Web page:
Wiki: US admitted ambiguity in VFA custody provision (2/3)

First published in The Philippine Star, 23 October 2014

MANILA, Philippines – The United States embassy recognized the “ambiguity” of the custody provision in the Visiting Forces Agreement (VFA) and admitted in 2009 the need to clarify the issue with the Philippine government, a confidential cable released by WikiLeaks showed.

The STAR has started reviewing the cables released by WikiLeaks in 2011 in the light of the death of Filipino transgender Jeffrey “Jennifer” Laude, who was allegedly killed by a US Marine in Subic earlier this month.

One cable – dated April 27, 2009 and supposedly classified confidential by then US ambassador Kristie Kenney – revealed the embassy’s position agreeing to the need to clarify the custody issue of US servicemen convicted for committing a crime in the country.

“Given ambiguity in the VFA about both where custody lies following initial conviction of a US servicemen and detention facilities where they should be held, we believe it is important that we begin discussions on how we clarify these undelineated requirements and whether there is a more workable, less debilitating, custody process,” read Kenney’s comment in the cable sent to Washington.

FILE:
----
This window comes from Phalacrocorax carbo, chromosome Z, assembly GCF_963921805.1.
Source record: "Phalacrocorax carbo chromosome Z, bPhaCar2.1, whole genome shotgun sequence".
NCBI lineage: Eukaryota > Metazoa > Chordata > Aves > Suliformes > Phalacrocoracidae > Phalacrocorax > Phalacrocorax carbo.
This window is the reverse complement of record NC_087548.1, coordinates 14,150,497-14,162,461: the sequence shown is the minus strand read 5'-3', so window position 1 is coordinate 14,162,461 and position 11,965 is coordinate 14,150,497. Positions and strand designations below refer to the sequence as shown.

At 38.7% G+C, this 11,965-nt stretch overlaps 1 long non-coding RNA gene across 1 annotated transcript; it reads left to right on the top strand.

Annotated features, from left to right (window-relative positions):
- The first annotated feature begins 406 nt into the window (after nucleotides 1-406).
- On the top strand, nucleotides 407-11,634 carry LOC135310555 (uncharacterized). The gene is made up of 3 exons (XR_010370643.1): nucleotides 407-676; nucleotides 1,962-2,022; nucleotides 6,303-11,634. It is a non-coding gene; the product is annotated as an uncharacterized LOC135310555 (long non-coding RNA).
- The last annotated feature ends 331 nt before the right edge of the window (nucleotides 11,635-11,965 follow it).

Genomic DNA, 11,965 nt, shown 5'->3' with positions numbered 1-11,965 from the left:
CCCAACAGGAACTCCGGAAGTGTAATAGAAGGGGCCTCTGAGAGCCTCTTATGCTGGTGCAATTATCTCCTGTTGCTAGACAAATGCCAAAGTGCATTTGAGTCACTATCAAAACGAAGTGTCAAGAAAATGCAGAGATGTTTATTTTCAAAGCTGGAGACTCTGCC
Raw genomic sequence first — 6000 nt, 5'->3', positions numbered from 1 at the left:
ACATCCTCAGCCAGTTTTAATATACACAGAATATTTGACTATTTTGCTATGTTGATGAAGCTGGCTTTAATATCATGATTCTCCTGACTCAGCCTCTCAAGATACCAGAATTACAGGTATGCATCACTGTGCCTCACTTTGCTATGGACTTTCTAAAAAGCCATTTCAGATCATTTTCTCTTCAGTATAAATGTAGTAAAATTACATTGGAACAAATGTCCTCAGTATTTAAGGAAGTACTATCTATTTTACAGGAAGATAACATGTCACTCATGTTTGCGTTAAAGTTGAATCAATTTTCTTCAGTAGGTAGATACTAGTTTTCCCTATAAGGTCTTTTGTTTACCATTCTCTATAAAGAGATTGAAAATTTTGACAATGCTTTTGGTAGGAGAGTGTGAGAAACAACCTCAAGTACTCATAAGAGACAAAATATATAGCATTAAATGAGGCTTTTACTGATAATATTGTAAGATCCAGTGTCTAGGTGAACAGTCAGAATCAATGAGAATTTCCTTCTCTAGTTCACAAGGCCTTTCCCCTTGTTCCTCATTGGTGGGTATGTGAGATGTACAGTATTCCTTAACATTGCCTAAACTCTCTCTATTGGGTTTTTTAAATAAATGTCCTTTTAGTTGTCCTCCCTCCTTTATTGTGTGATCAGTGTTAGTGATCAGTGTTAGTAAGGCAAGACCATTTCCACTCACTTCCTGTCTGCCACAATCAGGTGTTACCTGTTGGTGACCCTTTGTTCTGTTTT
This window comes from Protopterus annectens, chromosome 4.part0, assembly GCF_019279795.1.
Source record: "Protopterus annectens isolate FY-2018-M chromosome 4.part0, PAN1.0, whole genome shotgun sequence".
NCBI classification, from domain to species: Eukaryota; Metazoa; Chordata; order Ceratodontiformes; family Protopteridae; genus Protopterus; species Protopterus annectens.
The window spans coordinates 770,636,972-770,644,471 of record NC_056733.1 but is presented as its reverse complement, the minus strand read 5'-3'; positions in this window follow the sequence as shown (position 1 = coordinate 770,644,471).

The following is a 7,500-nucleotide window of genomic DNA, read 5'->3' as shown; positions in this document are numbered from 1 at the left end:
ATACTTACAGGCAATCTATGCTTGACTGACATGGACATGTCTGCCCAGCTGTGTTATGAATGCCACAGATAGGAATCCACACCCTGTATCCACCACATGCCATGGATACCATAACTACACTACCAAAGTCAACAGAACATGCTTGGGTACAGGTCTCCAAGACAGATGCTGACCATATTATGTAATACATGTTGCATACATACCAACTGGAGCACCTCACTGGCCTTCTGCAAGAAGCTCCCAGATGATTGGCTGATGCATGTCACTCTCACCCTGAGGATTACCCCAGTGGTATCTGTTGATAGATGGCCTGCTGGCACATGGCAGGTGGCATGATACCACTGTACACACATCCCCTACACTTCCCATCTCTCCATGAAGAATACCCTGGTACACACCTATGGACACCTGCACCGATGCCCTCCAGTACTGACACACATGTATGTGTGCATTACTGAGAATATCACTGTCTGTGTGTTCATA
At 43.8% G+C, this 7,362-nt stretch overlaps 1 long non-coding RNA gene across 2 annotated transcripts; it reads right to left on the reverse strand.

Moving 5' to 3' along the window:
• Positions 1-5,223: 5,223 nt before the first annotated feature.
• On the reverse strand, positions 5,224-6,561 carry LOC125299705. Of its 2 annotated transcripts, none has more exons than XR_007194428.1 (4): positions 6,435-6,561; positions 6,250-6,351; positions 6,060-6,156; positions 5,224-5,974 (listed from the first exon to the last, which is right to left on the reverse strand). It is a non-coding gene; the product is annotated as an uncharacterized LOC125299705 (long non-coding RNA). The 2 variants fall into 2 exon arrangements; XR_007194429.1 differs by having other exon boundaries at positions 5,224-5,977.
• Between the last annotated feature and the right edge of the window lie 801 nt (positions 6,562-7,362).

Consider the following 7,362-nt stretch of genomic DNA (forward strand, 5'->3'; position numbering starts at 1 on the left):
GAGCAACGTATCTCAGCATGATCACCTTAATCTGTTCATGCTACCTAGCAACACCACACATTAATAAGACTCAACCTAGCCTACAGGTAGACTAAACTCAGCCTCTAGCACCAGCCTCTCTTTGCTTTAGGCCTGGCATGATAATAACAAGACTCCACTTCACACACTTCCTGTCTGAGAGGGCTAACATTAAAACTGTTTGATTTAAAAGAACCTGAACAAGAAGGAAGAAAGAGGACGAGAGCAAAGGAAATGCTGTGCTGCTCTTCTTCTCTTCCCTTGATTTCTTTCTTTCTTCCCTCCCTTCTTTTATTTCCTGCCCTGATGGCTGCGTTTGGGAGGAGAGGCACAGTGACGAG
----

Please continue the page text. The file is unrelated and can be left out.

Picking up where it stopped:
The supposed cable was written just days after the Court of Appeals reversed the conviction of US serviceman Lance Corporal Daniel Smith, who was charged for allegedly raping a Filipina in Subic in 2005.

Another cable, dated April 23, 2009, also noted that the Smith case has demonstrated the need to clarify the custody provisions of the VFA.

“While we maintain the view that we retain custody until the conclusion of all judicial proceedings, the Philippine Supreme Court recently ruled that under the VFA the Philippine government takes custody of US personnel immediately upon conviction, and ordered the Philippine government to negotiate without delay with the US on placing Smith in a Philippine detention facility,” it read.

Article V Section 6 of the VFA states that “the custody of any United States personnel over whom the Philippines is to exercise jurisdiction shall immediately reside with United States military authorities, if they so request, from the commission of the offense until completion of all judicial proceedings.”

Following his conviction in December 2006, Smith was ordered by a Makati City judge to be detained in a Philippine detention cell.

Citing the VFA provision, particularly the phrase “completion of all judicial proceedings,” the US embassy – as well as the Philippine government – moved for the return of Smith to US custody since the case was still being appealed in the CA.

The return to US custody happened later that month. Smith was detained at the US Chancery grounds at the embassy until the appellate court issued its the decision.

Place of detention

In addition to the issue of custody following initial conviction, the cable also revealed the supposed concern of the US embassy over the detention facility where the accused will be detained.

Following the Smith case, the embassy said in the April 23 cable that the incident has “clearly shown that it is not a tenable situation for an accused military member to be kept in custody on the grounds of the US Chancery.


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